Reuters spoke to more than 70 people for this report, including civilians and Sudanese army soldiers who survived the carnage and made it to Chad. The interviews took place in Adre, at a border crossing as escapees entered Chad, and at refugee sites in the area. This account of the latest phase of the Arab forces’ purge of the Masalit is based on their testimony, as well as Reuters’ analysis of satellite images, photographs and social media footage of the violence.

The EU estimates that more than 1,000 Masalit were killed in Ardamata. Josep Borrell, the EU’s chief diplomat, said earlier this month that the “latest atrocities” in Ardamata were part of “a wider ethnic cleansing campaign conducted by the RSF with the aim to eradicate the non-Arab Masalit community from West Darfur”.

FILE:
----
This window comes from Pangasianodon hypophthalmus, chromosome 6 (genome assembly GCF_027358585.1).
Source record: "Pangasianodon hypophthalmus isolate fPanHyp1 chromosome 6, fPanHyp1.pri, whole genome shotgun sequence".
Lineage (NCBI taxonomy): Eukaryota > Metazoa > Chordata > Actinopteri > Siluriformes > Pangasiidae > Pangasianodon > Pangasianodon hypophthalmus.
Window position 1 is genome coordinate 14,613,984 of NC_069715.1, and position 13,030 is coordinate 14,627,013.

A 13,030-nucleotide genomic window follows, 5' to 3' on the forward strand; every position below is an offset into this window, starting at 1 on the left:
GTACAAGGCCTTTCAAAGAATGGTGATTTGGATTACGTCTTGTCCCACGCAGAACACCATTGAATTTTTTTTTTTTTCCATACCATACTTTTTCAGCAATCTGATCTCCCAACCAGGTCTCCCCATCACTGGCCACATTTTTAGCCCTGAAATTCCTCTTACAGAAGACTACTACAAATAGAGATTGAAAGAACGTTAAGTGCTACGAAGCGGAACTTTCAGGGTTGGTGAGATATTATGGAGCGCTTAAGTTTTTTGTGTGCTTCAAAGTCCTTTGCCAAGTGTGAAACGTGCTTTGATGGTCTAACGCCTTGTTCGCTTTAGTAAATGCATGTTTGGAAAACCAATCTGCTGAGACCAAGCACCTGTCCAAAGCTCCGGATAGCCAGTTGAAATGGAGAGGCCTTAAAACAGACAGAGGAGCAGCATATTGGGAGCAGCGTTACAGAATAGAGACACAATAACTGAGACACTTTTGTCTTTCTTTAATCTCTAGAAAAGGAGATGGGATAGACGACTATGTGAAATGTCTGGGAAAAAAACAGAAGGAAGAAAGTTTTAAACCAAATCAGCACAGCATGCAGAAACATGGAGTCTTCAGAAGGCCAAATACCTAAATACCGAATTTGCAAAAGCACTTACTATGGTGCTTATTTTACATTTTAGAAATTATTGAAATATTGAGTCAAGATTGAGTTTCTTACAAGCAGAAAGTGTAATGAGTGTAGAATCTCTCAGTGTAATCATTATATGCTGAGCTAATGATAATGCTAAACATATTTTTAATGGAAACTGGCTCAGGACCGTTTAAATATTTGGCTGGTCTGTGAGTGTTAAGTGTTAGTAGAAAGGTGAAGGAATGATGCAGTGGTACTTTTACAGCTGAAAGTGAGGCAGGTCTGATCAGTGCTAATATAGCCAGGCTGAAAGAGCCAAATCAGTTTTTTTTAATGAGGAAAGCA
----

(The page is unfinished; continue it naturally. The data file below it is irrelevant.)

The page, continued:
The Sudanese army did not respond to questions about the RSF’s advances or the conduct of its forces.

The RSF and Arab militias didn’t respond to questions about the witness reports of killings and looting in the latest fighting.

In a statement on November 13, an RSF spokesperson blamed the Sudanese army for the fighting. The group’s commander, General Mohamed Hamdan Dagalo, had ordered a probe into what happened in Ardamata, and would “not provide any protection to any individual proven to be complicit in any violations of innocent civilians’ rights”, the statement said.

Dagalo, known as Hemedti, has made similar statements before. After the earlier violence in El Geneina, he said the RSF would investigate.